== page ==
The two RV spots at Milano were located right off the highway in a gravel parking lot. There was plenty of room to maneuver, but they were a bit unlevel and had consistent road noise. We knew what to expect, though, as I had read a number of reviews in the Harvest Hosts app. After getting parked, we went in and did a wine tasting and purchased two bottles of wine. We sat at a picnic table while sipping our wine and enjoyed the menagerie of animals that call the winery home.

Back at the Airstream, we chatted with our neighbors for a while, who were also Airstreamers, albeit an Interstate van as opposed to a trailer.

Some of our favorite stays have been at Harvest Hosts, which are such a great option when you just a need a place to park for a night as you travel one place to the next:

Sanders Family Winery – Pahrump, NV – January 2019

Our very first Harvest Hosts stay was on January 1, 2019 at a beautiful and quiet winery located in Pahrump, NV. It was FREEZING, but our gracious hosts let us run our generator as the temp dipped down to 22 degrees that night. It may have been cold, but the views were beautiful!

Emerson Vineyards – Monmouth, OR – October 2019

According to the reviews, this is a popular stop that features live entertainment on Friday nights, though we were the sole RV on the Monday night that we stayed. We didn’t do any wine tasting, but did purchase a bottle of their award-winning Brother Red. Minus the sporadic distant gunshots, this was a peaceful, private stay where we were able to test our newly installed solar and lithium batteries.

Sentinel Ranch Alpacas – Belgrade, MT – August 2020

The alpaca ranch is located just outside Bozeman, Montana and is a very popular Harvest Hosts location. They graciously allowed us to film part of our House Hunters episode there that highlighted our transition from full-time Airstream living to part-time condo living. You can also visit the ranch sans RV, as they have a nice little gift shop and an area to pet and feed the alpacas.

Garvin Heights Vineyard – Winona, MN – September 2020

This was a lovely little winery that set us up in their parking lot. The weather was absolutely perfect, allowing us to leave our windows open all night to listen to the summery midwest sounds and get one of the best nights of sleep both Travis and I had had in a very long time.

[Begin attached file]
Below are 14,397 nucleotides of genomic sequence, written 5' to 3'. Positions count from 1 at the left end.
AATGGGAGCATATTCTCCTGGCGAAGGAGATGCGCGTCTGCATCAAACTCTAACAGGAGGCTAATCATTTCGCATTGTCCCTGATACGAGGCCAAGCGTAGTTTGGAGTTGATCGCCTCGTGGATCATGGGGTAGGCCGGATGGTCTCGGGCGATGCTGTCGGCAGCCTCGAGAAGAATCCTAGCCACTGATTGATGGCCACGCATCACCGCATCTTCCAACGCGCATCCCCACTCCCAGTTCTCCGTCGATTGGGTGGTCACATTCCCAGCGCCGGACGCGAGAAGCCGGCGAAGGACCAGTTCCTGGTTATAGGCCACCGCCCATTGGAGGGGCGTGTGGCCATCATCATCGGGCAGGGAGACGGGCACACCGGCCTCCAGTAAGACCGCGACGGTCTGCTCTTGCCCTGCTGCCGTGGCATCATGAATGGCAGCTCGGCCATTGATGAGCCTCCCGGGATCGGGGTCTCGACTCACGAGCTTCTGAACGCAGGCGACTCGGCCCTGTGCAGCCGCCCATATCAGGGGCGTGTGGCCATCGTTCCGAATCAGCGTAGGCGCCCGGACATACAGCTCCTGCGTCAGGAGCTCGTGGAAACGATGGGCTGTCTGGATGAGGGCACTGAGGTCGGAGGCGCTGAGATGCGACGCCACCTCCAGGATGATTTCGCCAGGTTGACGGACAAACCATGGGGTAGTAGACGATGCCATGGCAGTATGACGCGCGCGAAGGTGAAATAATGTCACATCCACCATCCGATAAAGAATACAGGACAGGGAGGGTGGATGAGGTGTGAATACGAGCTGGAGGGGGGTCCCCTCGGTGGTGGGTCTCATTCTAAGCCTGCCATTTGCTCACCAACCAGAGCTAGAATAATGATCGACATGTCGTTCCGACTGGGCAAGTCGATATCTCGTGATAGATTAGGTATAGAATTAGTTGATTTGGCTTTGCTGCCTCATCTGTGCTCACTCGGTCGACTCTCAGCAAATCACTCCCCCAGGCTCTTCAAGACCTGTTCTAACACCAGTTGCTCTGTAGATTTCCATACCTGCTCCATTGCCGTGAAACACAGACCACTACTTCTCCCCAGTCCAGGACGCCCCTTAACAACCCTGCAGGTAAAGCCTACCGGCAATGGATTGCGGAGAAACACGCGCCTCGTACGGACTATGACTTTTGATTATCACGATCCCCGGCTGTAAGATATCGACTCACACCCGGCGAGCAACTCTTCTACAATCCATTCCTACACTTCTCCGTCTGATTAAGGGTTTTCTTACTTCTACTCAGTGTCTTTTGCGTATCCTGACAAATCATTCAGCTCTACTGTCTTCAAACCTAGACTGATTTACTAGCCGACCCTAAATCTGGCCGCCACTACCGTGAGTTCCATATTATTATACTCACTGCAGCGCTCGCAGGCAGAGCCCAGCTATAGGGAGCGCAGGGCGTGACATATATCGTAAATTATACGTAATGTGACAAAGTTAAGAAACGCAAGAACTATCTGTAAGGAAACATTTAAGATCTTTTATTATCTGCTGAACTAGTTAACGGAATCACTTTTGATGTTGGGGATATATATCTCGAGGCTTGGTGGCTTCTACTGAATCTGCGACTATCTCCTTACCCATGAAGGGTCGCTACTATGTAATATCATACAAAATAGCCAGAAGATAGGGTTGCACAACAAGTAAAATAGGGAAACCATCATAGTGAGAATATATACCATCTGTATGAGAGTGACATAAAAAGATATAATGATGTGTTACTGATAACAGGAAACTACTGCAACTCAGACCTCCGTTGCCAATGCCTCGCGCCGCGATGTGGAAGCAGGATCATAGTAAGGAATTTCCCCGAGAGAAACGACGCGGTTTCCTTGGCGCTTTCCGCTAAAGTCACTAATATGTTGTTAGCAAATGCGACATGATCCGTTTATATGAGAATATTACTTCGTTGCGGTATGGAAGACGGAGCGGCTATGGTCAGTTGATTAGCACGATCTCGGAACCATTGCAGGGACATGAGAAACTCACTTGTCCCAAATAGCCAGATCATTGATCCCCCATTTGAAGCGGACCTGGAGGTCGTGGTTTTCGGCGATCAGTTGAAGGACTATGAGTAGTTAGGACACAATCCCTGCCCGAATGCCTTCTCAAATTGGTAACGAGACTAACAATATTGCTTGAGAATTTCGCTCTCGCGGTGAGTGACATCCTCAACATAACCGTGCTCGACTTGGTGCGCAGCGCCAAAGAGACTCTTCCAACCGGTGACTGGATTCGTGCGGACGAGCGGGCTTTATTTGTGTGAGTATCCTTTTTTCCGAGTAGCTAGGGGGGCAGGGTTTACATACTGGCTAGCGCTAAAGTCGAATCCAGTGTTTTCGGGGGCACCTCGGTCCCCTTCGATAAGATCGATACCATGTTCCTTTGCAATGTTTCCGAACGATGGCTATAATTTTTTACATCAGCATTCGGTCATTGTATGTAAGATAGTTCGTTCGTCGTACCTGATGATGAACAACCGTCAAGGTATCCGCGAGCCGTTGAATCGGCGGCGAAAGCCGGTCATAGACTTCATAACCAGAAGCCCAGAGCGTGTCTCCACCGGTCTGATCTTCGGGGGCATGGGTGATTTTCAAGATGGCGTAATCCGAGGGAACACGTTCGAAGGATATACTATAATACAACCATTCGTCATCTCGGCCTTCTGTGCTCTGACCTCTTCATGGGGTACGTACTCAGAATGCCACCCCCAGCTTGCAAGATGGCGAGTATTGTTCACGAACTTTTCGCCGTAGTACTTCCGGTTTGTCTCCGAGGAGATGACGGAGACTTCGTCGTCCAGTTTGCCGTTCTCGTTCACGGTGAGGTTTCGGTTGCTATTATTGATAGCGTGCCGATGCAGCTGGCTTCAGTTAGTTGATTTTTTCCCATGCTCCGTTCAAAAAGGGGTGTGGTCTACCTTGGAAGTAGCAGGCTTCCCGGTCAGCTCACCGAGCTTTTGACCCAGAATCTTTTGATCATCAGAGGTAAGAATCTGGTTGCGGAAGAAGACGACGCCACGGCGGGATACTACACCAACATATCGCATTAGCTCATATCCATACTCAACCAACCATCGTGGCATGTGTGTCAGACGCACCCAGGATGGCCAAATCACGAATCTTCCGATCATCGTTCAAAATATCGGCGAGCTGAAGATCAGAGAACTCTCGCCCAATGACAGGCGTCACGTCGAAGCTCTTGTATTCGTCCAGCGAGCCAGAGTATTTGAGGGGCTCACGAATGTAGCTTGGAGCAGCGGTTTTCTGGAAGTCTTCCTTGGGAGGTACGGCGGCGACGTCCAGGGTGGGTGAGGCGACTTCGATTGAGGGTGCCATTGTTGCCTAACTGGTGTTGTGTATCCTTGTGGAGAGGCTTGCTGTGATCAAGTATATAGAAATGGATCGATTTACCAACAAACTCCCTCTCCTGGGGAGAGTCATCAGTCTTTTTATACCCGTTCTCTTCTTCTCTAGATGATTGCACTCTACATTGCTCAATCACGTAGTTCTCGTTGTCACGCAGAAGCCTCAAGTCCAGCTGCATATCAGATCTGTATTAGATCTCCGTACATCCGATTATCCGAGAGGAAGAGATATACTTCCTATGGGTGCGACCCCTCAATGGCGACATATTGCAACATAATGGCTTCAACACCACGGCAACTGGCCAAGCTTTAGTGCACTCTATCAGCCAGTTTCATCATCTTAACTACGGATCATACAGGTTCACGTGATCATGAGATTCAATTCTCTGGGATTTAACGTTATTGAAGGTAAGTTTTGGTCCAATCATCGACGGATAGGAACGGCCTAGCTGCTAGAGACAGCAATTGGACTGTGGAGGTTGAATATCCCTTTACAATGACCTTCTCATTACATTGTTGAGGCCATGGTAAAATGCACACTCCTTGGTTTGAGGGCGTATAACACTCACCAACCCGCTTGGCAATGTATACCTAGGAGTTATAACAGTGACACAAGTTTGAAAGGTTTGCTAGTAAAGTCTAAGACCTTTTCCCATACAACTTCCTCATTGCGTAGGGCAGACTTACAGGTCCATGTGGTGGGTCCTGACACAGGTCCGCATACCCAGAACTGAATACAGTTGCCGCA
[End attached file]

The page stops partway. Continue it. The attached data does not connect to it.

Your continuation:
Big Snow Resort – Wakefield, MI – September 2020

This was one of our favorite Harvest Hosts stays. The Sky Bar and Grille atop Big Snow’s Indianhead Mountain is open for most of the year, offering food and drink to be enjoyed on their expansive outdoor deck. Once we parked, we grabbed some drinks and a basket of fries and took in the view. We also enjoyed walking up and down the ski runs, enjoying the beautiful fall colors that started to settle in.

4e Winery – Mapleton, ND – September 2020

Another lovely winery setting with the nicest people! This Harvest Hosts is a particularly popular one, and we were thankful they had room for us. Even though the winery was closed on the day of our stay, Lisa allowed us, along with three other RVs, to stay and opened the tasting room for us. We made sure to thank her for her hospitality by purchasing a bottle of wine. They have a large, level open field for RVs to park in, and besides the hundreds (thousands?) of crickets jumping around, it was a very peaceful evening.

That’s a wrap on some of the great places we’ve stayed through Harvest Hosts! It’s a great program that we love to utilize whenever we can.

Harvest Host at Emerson Vineyards – Monmouth, OR

Emerson Vineyards – Harvest Host

11665 Airlie Road, Monmouth, OR

As we made our way from the Portland area to the Coast, we stopped for a night at a Harvest Host at Emerson Vineyards. According to the reviews, this is a popular stop that features live entertainment on Friday nights, though we were the sole RV on the Monday night that we stayed. We didn’t do any wine tasting, but did purchase a bottle of their award-winning Brother Red, which is a 5-grape blend. Minus the sporadic distant gunshots, this was a peaceful, private stay where we were able to test our newly installed solar and lithium batteries.